JOHANNESBURG (AP) — An accountant working on a high-profile corruption case was killed along with his son by an unidentified gunman while traveling on one of South Africa’s major highways. A government health official who warned of nearly $50 million in illegal trafficking was shot 12 times in the driveway of his home.
In killings and other cases, anti-corruption groups have called on South African authorities to provide better protection for whistleblowers. has fueled anger over widespread corruption related to , which does not seem to abate.
The Global Initiative Against Transnational Organized Crime counted a total of 1,971 assassinations in South Africa between 2000 and 2021, with whistleblowers making up the majority of targeted individuals.
A professional accountant and liquidator, 57-year-old Cloete Murray worked on the financial accounts of a company suspected of bribing government officials and others to win huge state contracts.
Formerly known as Bosasa and now named African Global Holdings, the company was accused of government and other high-level corruption by the Zondo Commission from 2008 to 2019, during the trial of President Jacob Zuma. It was one of the most important subjects of judicial investigation. About another corruption allegation.
Murray was shot in the head while driving an SUV with his son on the N1 highway outside Johannesburg in March. he died in the hospital. A son, Thomas Murray, who worked with his father, was pronounced dead at the scene. Police said the murder had the characteristics of a professional attack.
South Africa’s anti-corruption organization Corruption Watch said the murders of the Murrays were further evidence that the country was facing a “rule of law crisis”.
“Levels of public confidence in law enforcement capacity have plummeted to all-time lows, not to mention the political will to hold criminals and corrupt people accountable,” said Callum B., executive director of Corruption Watch. Shin said. “As the most recent example, the brazen murder of Chloete Murray and his son sends a chilling and menacing message to those seeking to end impunity for corruption and crime. It must mean that the tide is turning.”
The death of Gauteng health department employee Babitha Deokalan already highlights the dangers of South African whistleblowers. Her August 2021 murder was described as an assassination. Six men were charged with murder for her murder.
Deokaran has spoken out about possible fraudulent payments by the Ministry of Health to more than 200 businesses and was a key witness in an investigation by the country’s Anti-Corruption Special Investigation Unit into contracts worth more than $45 million. .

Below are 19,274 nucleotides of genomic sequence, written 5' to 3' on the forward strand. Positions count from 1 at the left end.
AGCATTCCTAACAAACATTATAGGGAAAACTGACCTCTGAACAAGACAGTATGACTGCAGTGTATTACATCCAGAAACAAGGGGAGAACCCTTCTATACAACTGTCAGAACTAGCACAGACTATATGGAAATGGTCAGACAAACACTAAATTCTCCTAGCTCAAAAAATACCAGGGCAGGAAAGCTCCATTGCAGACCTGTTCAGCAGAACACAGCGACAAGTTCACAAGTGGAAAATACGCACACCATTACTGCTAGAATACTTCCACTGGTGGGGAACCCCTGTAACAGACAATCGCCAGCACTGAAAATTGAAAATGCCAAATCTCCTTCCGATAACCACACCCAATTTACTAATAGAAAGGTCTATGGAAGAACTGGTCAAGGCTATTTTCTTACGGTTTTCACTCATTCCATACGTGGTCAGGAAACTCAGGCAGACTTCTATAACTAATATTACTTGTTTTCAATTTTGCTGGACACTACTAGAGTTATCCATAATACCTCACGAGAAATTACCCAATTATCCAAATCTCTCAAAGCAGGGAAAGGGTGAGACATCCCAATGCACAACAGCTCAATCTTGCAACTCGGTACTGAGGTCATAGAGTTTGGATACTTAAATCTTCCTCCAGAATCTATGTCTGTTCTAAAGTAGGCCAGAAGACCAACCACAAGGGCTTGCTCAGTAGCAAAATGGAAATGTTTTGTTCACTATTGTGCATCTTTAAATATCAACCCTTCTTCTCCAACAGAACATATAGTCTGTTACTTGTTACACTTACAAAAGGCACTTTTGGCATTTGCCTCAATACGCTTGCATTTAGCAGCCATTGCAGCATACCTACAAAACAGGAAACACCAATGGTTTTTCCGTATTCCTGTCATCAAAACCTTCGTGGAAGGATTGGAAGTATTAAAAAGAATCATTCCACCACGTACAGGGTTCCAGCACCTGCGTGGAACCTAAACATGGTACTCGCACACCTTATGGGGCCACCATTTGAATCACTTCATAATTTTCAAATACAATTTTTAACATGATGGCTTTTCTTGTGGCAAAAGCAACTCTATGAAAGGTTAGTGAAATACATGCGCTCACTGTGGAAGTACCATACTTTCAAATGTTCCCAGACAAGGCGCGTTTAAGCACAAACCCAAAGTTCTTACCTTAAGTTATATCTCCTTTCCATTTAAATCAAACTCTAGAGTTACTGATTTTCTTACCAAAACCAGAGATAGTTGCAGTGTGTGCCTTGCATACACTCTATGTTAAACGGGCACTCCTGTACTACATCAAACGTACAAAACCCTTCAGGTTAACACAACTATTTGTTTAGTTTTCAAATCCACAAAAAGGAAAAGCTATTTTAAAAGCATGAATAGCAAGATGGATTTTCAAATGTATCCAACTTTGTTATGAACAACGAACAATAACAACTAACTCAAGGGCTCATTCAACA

She was shot multiple times in her car shortly after dropping off her daughter at school, and her story became a rallying call.
Deokaran’s murder spurred another corruption whistleblower, Atholl Williams, to leave the country, he said. Williams testified before the Zond Commission that about 39 parties were involved in corruption at the country’s tax authority, the South African Revenue Service. Williams, a former partner at consulting firm Bain & Co, has also accused Bain of allegations about tax authorities.
He testified out of a sense of civic duty, but said that despite the material evidence he provided, no protection was offered and that he would not return to his home country unless his safety was assured.
“Combined with the lack of assurances of my safety by the government and the fact that the parties I was involved in have not been prosecuted, it seems unlikely that I will return. This is heartbreaking,” he said. Williams said in an interview with the Associated Press. “Calling on citizens to risk their lives for their country and failing to offer protection in the face of retaliation is the lowest form of unethical conduct.”
South Africa’s Justice Department did not respond to messages seeking comment on Williams’ experience and general policy on whistleblower protection. and acknowledged the need for reinforcement.
This week, the former head of the state-owned power company, which went bankrupt due to poor management and corruption, said he attended parliamentary hearings virtually from an “undisclosed location” out of fear for his safety.
Andre de Reuter has spoken out about corruption linked to governments and others in the public utility, saying on Wednesday that unnamed sources who gave him information are threatening their lives.
He also claims that he was targeted for life when his coffee was laced with cyanide, but survived.
“Suspicious criminal and illegal activity includes elements that are best characterized as organized crime,” De Reuter said.
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